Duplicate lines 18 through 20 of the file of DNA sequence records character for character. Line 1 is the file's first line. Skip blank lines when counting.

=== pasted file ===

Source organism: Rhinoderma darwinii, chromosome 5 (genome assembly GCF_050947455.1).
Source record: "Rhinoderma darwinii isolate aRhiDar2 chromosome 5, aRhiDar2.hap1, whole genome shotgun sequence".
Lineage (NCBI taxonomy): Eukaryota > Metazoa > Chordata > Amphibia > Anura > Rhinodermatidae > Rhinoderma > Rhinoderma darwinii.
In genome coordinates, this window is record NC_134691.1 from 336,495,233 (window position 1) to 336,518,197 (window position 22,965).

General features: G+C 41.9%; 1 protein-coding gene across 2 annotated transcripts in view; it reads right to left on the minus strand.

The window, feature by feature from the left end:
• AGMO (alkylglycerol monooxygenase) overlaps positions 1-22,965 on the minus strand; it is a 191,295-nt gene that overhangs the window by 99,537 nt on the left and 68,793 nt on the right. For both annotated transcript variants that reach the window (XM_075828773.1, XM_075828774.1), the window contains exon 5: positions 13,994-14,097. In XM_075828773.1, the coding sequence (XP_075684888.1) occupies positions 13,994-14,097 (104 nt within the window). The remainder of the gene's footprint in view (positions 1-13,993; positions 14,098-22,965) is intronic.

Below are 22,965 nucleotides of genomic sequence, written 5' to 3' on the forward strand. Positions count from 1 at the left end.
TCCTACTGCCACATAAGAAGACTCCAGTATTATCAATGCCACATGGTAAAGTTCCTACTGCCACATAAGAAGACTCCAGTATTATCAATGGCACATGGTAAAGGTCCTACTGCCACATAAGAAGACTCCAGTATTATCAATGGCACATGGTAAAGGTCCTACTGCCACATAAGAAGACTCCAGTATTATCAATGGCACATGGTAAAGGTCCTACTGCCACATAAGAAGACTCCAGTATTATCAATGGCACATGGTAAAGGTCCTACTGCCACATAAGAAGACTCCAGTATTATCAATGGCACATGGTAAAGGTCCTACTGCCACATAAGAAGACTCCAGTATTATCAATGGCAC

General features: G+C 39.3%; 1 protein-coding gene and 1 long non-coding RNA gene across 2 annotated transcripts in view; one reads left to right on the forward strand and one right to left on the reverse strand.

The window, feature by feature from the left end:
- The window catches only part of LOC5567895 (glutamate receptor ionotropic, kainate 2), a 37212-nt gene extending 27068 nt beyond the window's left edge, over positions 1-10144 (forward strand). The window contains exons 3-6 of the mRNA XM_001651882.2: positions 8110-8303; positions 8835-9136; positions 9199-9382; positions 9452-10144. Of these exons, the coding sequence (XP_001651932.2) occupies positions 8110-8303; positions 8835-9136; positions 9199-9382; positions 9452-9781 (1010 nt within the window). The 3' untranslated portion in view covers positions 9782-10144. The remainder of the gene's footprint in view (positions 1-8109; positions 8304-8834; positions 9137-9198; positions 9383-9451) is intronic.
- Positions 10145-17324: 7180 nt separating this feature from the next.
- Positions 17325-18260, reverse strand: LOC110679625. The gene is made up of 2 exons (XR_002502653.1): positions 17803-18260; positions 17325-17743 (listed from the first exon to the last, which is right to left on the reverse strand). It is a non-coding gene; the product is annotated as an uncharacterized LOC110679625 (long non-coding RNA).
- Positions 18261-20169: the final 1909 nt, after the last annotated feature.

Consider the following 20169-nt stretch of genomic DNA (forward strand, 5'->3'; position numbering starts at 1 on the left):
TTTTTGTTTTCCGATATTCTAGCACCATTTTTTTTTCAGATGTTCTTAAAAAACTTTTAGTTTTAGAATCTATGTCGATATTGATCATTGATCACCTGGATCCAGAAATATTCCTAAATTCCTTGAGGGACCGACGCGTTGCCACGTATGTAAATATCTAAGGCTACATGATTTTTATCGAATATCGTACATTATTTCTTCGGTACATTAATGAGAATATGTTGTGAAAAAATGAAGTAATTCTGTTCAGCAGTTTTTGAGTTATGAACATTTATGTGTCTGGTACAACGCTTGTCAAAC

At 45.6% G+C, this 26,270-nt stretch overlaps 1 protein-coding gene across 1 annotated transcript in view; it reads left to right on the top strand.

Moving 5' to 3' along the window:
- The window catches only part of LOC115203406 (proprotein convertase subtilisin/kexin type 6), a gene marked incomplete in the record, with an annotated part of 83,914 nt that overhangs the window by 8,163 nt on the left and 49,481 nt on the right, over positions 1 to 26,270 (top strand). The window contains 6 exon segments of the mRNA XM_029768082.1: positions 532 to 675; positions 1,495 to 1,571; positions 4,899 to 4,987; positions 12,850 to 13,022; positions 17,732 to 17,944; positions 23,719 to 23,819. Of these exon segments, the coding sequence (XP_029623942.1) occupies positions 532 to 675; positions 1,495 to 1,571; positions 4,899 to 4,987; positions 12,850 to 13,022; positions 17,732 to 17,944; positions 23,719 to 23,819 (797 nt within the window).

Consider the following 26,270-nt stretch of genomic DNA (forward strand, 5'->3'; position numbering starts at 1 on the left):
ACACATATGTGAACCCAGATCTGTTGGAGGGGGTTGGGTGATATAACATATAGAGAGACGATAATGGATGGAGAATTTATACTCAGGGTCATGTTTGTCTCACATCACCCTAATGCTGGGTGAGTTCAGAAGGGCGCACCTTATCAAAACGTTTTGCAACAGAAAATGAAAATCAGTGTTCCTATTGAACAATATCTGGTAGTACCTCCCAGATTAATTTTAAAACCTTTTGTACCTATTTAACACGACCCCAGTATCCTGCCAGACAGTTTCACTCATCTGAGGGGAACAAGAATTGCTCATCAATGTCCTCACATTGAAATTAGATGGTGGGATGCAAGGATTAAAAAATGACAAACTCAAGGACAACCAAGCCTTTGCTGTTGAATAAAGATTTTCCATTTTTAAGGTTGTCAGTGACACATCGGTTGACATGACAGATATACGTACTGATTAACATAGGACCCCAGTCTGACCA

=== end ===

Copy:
At 45.6% G+C, this 26,270-nt stretch overlaps 1 protein-coding gene across 1 annotated transcript in view; it reads left to right on the top strand.

Moving 5' to 3' along the window:
- The window catches only part of LOC115203406 (proprotein convertase subtilisin/kexin type 6), a gene marked incomplete in the record, with an annotated part of 83,914 nt that overhangs the window by 8,163 nt on the left and 49,481 nt on the right, over positions 1 to 26,270 (top strand). The window contains 6 exon segments of the mRNA XM_029768082.1: positions 532 to 675; positions 1,495 to 1,571; positions 4,899 to 4,987; positions 12,850 to 13,022; positions 17,732 to 17,944; positions 23,719 to 23,819. Of these exon segments, the coding sequence (XP_029623942.1) occupies positions 532 to 675; positions 1,495 to 1,571; positions 4,899 to 4,987; positions 12,850 to 13,022; positions 17,732 to 17,944; positions 23,719 to 23,819 (797 nt within the window).